Do you prefer to be fully immersed in that movie you decide to watch on a Friday night? Do you feel that the limited volume on your television is not enough? When the day comes where you step out into the real world with that cacophony of sound engulfing you in a full 360, you visualize your home theater system doing the same and something in you decides it is time to invest in a setup. You get excited. You hop on Amazon. You start reading reviews and pulling up equipment. But, before you even get to that point, what exactly makes up a Home Theater or Audio/Visual system install?
4 Elements that Make Up Home Theater/Audio Visual Systems
The whole audio/visual system is made up of hundredths of parts and wires depending on the type of system and its complexity. All in all, the essence of AV Design and Integration pulls upon four basic elements:
- Hardware – the actual, physical electronics like multi room controllers, speakers and other peripheral equipment that are connected together to give you an amazing experience
- Software – everything nowadays contains some type of programmed software to make the hardware do what you want it to do. Your universal remote, your DVR. You name it, software runs it
- Environment – your home! The environment is where the hardware and software will be installed. Depending on your home layout, this may impact overall installation or quality of sound
- Content – the media presented to you through your home theater system like movies or shows or music
All four of these items are important aspects to any Audio/Visual system, and for optimal home theater viewing/listening, each one must be addressed during the design portions of your installation. Balancing these specific elements allows for a successful set up that draws you into whatever you are watching!
Necessary Home Theater Components
Many home theater systems and components are available today that range from low in price to high in price (as everything does). When you go to work, you understand the various pieces that are necessary for you to satisfactorily complete your job, right? Well, having an understanding of the various pieces of hardware necessary to complete a home theater system helps out in the long run as well! It gives you a road map. Here are some standard home theater components:
- Televisions – You may think that this is obvious, but not everyone has TVs in their house! The TV will be the focal point of a home theater setup focusing around watching movies.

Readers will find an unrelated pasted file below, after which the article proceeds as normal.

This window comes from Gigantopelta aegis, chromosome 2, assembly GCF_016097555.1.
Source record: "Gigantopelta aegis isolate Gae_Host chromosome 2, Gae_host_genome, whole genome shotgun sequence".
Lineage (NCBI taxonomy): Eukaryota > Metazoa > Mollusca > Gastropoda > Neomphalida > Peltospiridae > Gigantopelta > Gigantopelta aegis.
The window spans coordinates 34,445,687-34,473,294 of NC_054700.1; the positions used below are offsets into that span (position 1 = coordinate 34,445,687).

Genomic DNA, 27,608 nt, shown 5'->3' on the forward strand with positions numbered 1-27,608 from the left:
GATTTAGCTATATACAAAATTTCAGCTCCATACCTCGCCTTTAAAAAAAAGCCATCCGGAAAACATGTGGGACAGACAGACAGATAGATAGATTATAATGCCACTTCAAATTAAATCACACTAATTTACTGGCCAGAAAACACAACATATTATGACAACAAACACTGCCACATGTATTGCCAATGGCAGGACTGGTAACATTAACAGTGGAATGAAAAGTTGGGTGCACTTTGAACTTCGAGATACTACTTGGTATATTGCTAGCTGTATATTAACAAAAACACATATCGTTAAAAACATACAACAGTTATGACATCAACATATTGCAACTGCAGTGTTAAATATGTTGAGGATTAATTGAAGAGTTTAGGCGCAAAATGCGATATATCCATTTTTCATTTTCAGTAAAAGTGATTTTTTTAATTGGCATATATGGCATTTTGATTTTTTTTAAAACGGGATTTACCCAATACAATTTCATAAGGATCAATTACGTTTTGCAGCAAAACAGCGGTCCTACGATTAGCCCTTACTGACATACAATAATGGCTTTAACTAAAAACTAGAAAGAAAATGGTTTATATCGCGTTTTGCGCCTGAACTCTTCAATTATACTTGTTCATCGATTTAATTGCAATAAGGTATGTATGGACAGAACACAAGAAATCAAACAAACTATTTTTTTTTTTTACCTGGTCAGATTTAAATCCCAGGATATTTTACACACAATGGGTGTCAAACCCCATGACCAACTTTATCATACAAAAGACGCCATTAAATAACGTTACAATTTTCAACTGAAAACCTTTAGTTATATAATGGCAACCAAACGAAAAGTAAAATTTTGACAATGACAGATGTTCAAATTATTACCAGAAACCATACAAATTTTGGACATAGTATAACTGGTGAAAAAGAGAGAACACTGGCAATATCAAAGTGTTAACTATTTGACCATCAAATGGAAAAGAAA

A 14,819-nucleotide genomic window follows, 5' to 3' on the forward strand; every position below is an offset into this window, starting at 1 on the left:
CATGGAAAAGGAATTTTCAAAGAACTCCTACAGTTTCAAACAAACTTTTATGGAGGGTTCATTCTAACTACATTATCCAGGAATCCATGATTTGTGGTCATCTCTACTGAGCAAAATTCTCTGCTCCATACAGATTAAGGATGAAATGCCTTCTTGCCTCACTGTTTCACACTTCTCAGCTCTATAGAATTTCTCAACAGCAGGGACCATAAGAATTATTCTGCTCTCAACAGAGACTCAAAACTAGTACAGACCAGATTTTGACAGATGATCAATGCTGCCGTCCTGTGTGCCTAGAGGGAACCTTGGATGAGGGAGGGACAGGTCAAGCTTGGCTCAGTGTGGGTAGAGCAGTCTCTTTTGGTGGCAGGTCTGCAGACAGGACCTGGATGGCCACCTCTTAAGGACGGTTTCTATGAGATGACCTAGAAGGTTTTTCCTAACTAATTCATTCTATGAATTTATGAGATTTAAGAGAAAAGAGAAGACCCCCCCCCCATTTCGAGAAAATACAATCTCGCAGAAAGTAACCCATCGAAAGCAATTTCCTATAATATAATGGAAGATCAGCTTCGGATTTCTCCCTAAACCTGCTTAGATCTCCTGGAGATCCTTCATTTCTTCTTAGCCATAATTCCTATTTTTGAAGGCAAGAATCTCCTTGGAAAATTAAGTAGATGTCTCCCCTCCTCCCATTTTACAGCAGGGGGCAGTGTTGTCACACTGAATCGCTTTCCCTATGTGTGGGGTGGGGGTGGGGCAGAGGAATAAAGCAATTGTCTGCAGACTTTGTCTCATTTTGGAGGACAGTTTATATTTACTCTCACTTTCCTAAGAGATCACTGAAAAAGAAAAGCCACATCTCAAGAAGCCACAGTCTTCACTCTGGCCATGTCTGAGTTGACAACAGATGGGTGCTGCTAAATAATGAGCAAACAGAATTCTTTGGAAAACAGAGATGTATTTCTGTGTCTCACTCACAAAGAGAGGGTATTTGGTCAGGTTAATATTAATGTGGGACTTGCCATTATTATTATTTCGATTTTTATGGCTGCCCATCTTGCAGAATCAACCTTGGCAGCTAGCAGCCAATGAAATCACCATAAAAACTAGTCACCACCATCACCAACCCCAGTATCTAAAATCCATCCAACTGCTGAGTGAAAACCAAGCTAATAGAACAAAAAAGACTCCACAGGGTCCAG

- Projector and Projector Screen – Sometimes, people want to go big. It is not always practical to buy a large TV, especially when TV’s don’t come in sizes above a certain width. So, if you plan to have a 110” screen for your home theater, think about this combination instead.
- Receiver or Pre-amplifier/Amplifier combination – these components tie sound into the system. Smaller home theater installations generally only require a receiver that provides all input/output for your system. These are nice as they make it easy to create a centralized location for your set up. Now, if your install is complex with many different channels and high end equipment, you may need multiple pre-amplifiers/amplifiers to separate the responsibilities. This gives you more control over switching out your various components.
- Speakers – There are multiple types of channel outputs you can choose from like 2.1, 5.1, and 7.1. Each set up requires a certain number of speakers, but they usually comprise of a center, left/right front speaker and left/right surround speakers. Your speaker set up will build the sound in your room to encompass a full 360 degrees. It is good practice to purchase the same brand speakers as your receiver and other components so you do not run into compatibility issues.
- Subwoofer – Subwoofers bring the bass! No, seriously, they do. Subwoofers produce low-frequency sound from the media you are watching, so if you want to build ambience from your set up, this is a must have!
- Peripheral Components – So, you have your set up mapped out. Your speakers/subwoofer is going to your receiver. Your TV is mounted and ready. Now, all you need is a device that broadcasts the media of your choice. This could be any number of devices like a blue ray player for movies or a turntable/cd player for music, and often times, people use their DVR cable boxes or other such cable device. There are also streaming devices now, like Amazon FireStick.
Importance of Researching Home Theater Components
There are a number of professionals out there that provide different types of services ranging from licensed dealers to installers. Some of these professionals also overlap; for instance, you can have an installer also be a dealer of the equipment you have. There are also resellers who may not be licensed dealers of high end equipment, but can provide you low end equipment.
Keep an Eye on the Software